The obvious parallel between the description of the territory given in the communication to the free persons of color and that in O’Fallon’s letter to his friend in Philadelphia does not prove that the adventurer was the author of both. But the former was written by an American who, for some reason, hoped to see an independent black settlement in the southern parts of America, a region whose occupation by westerners was being more conspicuously advocated by O’Fallon at that moment than by anyone else. O’Fallon’s overweening ambition to establish on the Yazoo “the most flourishing … settlement ever formed”; his assurances to Governor Miró that this would be a barrier between the Spanish territories and those of the United States, from which the Yazoo colony would secede; his similar assurances that the settlement would protect his own country from Indians and Spaniards, made at the very time that he informed an accomplice, secretly and wholly without foundation, that Washington had promised his protection to the venture; his prolix, flamboyant, repetitious style with its grammatical awkwardnesses and peculiar phrasing (e.g., “reiteratedly repeated”)—these and other factors seem to point to O’Fallon as the most likely author of the proposal for a black state in the South. Among other circumstances lending support to the conjecture, perhaps none could have been more compelling to O’Fallon than the need for his proposed settlement to have a barrier to protect itself against Indians and Spaniards. Perhaps the unknown emissary who conveyed the letter to the islanders may have indicated, as O’Fallon did in the letter published in Bache’s General Advertiser, that adjacent to the Yazoo settlement lay 500,000 acres suitable for rice, the cultivation of which would have been more congenial to the island blacks than to emigrants from Kentucky. Settlement at that location, too, would have provided a barrier to protect the Yazoo colonists. It should be noted in this connection that Lagrenade and his associates pledged to Washington their support “against all…who might endeavour to interrupt the Continuance of the Happiness of our Benefactors.” This was the same kind of assurance O’Fallon had given both to the Spanish and to the Americans. It is plausible to suppose that the emissary conveying the letter to the free blacks may have prompted them to make such a pledge.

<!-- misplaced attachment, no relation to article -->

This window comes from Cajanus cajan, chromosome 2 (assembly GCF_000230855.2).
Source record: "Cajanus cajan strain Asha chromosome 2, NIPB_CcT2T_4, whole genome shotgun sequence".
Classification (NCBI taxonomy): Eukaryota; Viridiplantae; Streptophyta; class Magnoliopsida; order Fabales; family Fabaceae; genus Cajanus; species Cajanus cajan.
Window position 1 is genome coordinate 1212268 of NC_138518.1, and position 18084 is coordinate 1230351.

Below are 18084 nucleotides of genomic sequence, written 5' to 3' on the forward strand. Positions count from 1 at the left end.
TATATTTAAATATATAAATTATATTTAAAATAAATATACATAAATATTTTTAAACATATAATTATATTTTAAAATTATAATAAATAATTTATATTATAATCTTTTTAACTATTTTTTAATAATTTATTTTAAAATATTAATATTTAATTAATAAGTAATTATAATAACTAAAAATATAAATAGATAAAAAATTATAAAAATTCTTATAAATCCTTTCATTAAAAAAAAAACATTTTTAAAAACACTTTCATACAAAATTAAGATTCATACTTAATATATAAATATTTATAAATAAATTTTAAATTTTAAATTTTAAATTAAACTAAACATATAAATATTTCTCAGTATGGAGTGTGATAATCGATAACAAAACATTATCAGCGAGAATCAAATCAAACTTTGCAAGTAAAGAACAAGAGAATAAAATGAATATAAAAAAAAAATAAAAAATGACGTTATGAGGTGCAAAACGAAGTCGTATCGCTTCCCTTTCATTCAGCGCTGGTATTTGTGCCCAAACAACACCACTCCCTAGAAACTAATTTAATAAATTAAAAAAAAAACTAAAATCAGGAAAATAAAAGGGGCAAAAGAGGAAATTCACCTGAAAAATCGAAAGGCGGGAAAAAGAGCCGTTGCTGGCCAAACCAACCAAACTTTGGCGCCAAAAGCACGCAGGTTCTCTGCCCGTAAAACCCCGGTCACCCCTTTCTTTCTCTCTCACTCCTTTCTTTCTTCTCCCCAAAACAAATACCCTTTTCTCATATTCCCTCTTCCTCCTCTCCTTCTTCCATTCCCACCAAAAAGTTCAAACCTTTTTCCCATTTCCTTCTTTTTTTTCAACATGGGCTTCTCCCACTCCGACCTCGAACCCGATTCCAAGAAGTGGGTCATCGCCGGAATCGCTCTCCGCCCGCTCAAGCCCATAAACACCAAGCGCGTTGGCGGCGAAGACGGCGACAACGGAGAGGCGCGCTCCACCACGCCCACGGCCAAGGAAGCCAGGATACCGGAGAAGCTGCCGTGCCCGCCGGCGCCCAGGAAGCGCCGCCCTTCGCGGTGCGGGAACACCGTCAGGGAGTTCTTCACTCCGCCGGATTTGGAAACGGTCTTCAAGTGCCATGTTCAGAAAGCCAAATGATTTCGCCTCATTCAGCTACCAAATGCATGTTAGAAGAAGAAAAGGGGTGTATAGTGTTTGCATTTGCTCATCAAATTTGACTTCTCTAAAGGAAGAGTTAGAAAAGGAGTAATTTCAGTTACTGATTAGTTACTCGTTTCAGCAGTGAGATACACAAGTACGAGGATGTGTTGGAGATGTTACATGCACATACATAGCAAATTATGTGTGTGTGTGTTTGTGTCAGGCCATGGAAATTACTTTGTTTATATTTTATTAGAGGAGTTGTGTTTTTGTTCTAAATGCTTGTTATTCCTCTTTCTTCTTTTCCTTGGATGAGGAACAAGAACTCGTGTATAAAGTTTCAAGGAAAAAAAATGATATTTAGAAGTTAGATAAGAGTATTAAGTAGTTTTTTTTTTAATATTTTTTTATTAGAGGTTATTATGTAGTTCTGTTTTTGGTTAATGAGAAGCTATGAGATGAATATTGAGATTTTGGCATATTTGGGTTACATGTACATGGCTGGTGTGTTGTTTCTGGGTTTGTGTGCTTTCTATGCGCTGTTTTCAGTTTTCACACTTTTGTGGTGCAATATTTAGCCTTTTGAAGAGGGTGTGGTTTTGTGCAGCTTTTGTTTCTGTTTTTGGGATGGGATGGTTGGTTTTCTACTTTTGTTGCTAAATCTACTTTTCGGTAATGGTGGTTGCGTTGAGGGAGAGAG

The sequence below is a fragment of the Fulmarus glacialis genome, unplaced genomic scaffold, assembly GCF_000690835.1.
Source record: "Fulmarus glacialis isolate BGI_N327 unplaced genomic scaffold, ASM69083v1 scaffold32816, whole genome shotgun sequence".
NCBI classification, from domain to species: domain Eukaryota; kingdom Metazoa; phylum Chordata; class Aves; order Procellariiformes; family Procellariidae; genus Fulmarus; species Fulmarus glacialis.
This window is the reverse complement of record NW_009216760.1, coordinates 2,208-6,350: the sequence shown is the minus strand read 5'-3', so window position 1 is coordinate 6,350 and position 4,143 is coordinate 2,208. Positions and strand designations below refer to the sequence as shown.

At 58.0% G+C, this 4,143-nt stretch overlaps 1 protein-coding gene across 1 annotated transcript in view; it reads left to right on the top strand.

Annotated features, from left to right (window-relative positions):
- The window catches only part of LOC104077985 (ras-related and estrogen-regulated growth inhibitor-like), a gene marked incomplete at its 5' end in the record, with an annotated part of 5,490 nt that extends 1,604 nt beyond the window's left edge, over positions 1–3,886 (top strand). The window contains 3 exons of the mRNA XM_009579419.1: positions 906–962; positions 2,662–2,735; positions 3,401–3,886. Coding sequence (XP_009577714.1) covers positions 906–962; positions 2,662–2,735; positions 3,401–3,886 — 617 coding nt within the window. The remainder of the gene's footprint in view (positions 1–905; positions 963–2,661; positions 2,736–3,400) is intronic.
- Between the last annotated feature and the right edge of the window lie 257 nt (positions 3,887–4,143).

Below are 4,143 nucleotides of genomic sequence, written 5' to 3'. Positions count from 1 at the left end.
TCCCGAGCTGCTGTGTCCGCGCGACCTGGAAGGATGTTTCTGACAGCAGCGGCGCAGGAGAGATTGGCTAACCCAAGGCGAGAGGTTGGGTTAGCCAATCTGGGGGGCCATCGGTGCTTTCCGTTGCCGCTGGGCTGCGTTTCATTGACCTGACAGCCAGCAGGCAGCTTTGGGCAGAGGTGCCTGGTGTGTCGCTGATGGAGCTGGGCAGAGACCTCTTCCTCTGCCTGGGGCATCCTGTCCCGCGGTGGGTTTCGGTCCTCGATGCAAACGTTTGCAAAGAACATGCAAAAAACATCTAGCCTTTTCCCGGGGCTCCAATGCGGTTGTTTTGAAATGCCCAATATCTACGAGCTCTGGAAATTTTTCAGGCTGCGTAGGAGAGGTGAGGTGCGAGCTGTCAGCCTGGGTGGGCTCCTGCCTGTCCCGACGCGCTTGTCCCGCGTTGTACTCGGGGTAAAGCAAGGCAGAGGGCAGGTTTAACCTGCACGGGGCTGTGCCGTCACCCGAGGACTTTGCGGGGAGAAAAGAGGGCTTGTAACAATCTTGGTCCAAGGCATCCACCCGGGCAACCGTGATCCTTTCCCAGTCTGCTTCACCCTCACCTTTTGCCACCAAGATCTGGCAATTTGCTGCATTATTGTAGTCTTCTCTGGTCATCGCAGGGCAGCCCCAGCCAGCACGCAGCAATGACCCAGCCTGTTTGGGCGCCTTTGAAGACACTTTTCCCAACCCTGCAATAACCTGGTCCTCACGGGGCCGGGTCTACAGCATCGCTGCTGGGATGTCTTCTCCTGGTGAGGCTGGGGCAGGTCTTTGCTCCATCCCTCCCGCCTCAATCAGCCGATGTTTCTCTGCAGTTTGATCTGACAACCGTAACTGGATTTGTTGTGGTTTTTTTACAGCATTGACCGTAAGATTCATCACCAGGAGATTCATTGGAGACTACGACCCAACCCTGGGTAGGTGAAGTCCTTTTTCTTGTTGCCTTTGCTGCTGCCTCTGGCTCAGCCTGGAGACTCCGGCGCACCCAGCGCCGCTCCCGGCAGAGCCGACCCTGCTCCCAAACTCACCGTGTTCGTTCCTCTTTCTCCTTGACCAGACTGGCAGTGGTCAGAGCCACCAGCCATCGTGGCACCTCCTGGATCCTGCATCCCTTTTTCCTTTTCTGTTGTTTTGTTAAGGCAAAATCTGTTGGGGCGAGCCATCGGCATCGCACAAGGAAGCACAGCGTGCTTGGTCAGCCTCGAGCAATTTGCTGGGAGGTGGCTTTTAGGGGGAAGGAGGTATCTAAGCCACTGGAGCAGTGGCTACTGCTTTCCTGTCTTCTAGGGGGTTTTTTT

It is also pertinent to note that O’Fallon was a friend of Thomas Paine, having arrived in America the same year the author of Common Sense did; that his writings in support of the patriot cause were considered so inflammatory for the time as to land him in prison in North Carolina; and that, two decades later, Paine in Paris complimented him with this appeal: “If [you are] as yet in the habits of writing; this My Dear Doctor, is your precious time. Never was there a cause so deserving of your pen” (Paine to O’Fallon, 17 Feb. 1793, “Letter of Thomas Paine, 1793,” Louise P. Kellogg, ed., AHR description begins American Historical Review, 1895- description ends , xxix [Apr. 1924], 501–5). The letter “To the Free Men of Colour in the West India Islands” rings with the same kind of ardor for the principles of the Revolution that O’Fallon had exhibited when he first came to America. In the absence of the original of that letter, its authorship cannot with certainty be attributed to him. But both in its grandiloquent style and in its quixotic proposal it seems to accord with all that is known of his overblown schemes and intrigues, every one of which—like this one—was doomed to failure.

The free blacks of Grenada and their slaves were denied even a reply to the appeal to Washington. TJ advised Washington to ignore the matter since any action by the United States would amount to an intervention in the internal affairs of another government. But the prospect of an independent settlement of 60,000 free blacks on the southern borders, even if justifiable in terms of international law, he also regarded as undesirable (TJ to Washington, 20 June 1791; see also note to the opinion of the Attorney General on legal action to be taken against O’Fallon, which TJ helped prepare, 14 Feb. 1791, and Murray to TJ, 12 May 1791).